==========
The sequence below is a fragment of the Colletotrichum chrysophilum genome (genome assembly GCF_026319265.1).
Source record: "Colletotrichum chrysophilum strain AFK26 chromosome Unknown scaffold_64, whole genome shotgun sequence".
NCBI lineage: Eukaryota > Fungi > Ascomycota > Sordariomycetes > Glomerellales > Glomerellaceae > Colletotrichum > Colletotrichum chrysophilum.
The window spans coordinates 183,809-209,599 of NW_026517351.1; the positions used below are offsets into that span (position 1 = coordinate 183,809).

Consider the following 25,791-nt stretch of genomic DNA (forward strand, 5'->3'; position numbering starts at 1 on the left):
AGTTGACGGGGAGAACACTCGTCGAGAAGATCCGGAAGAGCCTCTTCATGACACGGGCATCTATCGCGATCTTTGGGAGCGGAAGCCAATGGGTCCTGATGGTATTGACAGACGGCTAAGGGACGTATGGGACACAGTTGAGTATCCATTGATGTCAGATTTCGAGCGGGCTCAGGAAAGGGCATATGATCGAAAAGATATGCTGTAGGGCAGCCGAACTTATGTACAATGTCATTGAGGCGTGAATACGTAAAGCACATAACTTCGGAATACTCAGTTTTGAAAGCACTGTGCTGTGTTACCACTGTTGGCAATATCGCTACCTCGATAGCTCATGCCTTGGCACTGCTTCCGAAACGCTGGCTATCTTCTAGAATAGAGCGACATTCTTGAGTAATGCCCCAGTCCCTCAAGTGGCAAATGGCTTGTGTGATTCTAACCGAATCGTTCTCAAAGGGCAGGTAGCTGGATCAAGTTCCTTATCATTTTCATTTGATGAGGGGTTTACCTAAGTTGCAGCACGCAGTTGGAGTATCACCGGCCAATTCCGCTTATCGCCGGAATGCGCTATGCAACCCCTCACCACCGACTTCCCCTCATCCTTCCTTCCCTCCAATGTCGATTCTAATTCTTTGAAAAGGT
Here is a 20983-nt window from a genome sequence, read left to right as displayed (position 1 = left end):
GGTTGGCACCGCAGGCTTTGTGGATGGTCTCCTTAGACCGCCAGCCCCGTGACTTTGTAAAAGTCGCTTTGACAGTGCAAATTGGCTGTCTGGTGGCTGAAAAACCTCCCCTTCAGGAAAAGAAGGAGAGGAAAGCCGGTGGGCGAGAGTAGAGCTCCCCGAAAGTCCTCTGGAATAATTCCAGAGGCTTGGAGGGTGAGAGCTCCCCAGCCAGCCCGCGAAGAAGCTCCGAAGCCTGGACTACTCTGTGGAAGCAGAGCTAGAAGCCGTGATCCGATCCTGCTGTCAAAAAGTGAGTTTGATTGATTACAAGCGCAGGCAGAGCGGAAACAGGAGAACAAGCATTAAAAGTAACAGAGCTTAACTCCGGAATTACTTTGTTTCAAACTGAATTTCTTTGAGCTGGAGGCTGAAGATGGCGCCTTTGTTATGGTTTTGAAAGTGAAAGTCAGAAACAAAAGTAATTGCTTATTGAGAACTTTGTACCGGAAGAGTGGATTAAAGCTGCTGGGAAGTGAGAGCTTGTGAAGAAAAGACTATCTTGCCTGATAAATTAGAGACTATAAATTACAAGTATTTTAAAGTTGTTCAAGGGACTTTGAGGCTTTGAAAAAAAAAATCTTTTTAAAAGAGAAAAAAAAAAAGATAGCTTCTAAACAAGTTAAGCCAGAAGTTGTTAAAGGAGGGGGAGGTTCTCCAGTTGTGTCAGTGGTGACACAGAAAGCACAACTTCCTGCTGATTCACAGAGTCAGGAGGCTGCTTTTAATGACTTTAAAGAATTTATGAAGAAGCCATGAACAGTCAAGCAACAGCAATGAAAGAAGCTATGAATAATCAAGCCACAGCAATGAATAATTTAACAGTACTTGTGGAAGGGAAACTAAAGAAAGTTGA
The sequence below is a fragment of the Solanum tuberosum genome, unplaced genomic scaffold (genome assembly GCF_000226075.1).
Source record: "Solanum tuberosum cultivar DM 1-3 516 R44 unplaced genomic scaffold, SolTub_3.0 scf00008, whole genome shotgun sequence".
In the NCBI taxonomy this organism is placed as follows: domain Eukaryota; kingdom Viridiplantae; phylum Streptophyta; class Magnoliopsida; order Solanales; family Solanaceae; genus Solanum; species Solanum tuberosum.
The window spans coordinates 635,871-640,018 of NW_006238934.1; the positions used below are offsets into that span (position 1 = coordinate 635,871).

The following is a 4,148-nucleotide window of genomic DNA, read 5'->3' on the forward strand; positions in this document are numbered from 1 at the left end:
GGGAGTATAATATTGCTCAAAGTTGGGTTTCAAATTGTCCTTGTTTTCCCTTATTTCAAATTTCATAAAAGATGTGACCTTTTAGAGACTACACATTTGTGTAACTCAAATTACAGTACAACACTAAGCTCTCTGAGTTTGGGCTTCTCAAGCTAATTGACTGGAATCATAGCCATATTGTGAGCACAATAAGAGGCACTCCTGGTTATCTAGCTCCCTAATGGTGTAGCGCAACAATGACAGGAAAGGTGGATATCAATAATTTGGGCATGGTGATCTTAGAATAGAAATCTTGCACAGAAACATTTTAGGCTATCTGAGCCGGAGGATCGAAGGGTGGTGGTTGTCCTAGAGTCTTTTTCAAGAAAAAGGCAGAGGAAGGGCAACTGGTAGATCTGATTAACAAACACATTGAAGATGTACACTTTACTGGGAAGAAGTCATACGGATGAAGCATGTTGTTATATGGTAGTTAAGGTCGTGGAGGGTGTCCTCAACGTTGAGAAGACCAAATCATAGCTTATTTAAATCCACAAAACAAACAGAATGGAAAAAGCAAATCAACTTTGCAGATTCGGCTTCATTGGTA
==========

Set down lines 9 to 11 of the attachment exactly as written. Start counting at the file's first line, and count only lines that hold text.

The sequence below is a fragment of the Solanum tuberosum genome, unplaced genomic scaffold (genome assembly GCF_000226075.1).
Source record: "Solanum tuberosum cultivar DM 1-3 516 R44 unplaced genomic scaffold, SolTub_3.0 scf00008, whole genome shotgun sequence".
In the NCBI taxonomy this organism is placed as follows: domain Eukaryota; kingdom Viridiplantae; phylum Streptophyta; class Magnoliopsida; order Solanales; family Solanaceae; genus Solanum; species Solanum tuberosum.